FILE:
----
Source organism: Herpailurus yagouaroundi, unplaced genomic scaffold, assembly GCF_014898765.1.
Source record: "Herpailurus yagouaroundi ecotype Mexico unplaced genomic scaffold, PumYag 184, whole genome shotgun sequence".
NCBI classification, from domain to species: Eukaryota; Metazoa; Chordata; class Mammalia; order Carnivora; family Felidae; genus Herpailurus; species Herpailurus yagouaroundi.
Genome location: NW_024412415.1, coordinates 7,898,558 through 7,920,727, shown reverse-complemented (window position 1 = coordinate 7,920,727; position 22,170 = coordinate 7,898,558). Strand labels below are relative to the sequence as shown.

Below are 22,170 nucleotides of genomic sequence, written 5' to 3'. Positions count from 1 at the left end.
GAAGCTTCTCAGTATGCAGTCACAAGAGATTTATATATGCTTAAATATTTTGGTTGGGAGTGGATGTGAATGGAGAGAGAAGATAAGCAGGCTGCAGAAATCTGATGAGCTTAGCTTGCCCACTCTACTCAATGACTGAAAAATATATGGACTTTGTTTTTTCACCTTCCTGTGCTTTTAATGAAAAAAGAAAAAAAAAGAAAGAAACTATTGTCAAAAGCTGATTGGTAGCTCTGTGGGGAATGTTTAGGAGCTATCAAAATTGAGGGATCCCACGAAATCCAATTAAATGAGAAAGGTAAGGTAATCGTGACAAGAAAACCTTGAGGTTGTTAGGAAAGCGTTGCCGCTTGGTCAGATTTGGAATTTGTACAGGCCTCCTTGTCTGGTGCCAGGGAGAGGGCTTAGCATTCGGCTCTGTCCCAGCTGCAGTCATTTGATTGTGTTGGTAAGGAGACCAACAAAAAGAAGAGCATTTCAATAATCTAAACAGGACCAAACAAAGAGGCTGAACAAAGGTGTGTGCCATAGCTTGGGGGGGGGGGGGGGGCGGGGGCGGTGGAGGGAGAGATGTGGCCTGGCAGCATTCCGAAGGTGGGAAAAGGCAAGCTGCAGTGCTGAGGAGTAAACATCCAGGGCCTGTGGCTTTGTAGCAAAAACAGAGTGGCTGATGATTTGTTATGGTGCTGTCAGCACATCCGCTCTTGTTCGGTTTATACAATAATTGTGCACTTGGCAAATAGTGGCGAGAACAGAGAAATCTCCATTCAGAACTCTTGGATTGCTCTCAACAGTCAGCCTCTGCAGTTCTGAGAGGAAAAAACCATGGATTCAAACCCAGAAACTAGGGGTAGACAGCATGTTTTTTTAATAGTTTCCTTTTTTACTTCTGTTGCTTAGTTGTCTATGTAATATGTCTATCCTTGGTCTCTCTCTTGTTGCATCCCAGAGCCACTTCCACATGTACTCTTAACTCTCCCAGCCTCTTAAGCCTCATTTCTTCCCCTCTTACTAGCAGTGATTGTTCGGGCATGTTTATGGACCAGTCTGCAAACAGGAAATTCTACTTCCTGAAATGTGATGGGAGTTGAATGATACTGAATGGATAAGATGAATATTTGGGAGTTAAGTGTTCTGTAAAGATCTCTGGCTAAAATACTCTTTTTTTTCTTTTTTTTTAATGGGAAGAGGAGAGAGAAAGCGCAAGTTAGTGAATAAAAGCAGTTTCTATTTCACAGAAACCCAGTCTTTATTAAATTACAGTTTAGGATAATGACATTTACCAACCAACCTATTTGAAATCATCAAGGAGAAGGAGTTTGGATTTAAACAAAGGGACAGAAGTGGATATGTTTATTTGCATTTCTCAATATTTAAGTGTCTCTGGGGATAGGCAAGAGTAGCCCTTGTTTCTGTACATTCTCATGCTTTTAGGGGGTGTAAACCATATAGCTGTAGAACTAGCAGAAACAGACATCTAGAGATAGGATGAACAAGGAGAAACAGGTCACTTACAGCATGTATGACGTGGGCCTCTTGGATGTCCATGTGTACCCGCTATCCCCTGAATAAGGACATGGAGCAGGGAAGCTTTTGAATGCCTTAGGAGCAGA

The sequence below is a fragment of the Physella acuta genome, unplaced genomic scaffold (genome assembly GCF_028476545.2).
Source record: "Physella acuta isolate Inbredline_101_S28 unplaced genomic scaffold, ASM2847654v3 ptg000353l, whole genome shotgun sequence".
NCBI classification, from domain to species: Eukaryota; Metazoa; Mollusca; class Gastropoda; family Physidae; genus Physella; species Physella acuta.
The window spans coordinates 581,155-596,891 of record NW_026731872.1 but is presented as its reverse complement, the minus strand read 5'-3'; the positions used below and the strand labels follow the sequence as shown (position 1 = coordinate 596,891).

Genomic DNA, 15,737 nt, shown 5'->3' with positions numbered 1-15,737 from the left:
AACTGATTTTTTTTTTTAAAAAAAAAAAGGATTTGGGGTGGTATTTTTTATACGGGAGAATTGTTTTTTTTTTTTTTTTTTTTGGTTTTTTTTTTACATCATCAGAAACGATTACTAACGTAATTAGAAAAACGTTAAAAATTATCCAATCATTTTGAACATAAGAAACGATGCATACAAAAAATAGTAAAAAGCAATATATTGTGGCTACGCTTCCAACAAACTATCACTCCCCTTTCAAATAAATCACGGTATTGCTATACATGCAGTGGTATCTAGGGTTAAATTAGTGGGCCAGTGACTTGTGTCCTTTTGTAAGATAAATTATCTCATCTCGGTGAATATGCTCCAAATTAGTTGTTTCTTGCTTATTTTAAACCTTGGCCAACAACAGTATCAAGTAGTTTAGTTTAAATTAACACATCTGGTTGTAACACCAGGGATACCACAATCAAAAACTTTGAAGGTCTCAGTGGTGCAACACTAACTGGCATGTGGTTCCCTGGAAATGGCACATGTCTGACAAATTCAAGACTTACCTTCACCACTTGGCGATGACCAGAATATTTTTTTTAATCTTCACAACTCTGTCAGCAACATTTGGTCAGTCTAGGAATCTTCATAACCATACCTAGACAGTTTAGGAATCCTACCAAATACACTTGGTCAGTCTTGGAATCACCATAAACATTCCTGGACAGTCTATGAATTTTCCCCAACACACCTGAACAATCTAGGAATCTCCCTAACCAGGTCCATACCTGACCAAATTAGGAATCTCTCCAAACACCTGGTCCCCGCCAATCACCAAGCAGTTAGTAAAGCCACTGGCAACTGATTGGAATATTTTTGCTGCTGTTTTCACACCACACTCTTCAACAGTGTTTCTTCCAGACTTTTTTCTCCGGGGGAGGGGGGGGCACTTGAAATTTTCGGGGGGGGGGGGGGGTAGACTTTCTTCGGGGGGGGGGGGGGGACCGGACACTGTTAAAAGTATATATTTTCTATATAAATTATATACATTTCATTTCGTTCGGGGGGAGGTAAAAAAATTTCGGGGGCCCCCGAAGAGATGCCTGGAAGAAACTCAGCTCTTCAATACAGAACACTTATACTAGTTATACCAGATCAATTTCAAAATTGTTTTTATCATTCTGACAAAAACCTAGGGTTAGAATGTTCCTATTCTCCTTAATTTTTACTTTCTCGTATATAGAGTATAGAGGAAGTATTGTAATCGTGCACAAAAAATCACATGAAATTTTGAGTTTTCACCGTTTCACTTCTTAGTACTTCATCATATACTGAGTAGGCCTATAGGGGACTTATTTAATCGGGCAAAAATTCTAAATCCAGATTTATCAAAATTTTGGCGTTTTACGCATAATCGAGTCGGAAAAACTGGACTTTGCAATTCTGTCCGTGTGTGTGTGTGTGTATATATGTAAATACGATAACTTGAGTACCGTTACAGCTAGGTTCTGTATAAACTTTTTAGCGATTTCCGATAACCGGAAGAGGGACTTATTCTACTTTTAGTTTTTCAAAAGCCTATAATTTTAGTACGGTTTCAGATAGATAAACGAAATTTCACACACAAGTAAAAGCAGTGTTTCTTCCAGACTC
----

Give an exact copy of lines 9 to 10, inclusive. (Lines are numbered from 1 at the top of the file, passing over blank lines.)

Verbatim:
NCBI classification, from domain to species: Eukaryota; Metazoa; Mollusca; class Gastropoda; family Physidae; genus Physella; species Physella acuta.
The window spans coordinates 581,155-596,891 of record NW_026731872.1 but is presented as its reverse complement, the minus strand read 5'-3'; the positions used below and the strand labels follow the sequence as shown (position 1 = coordinate 596,891).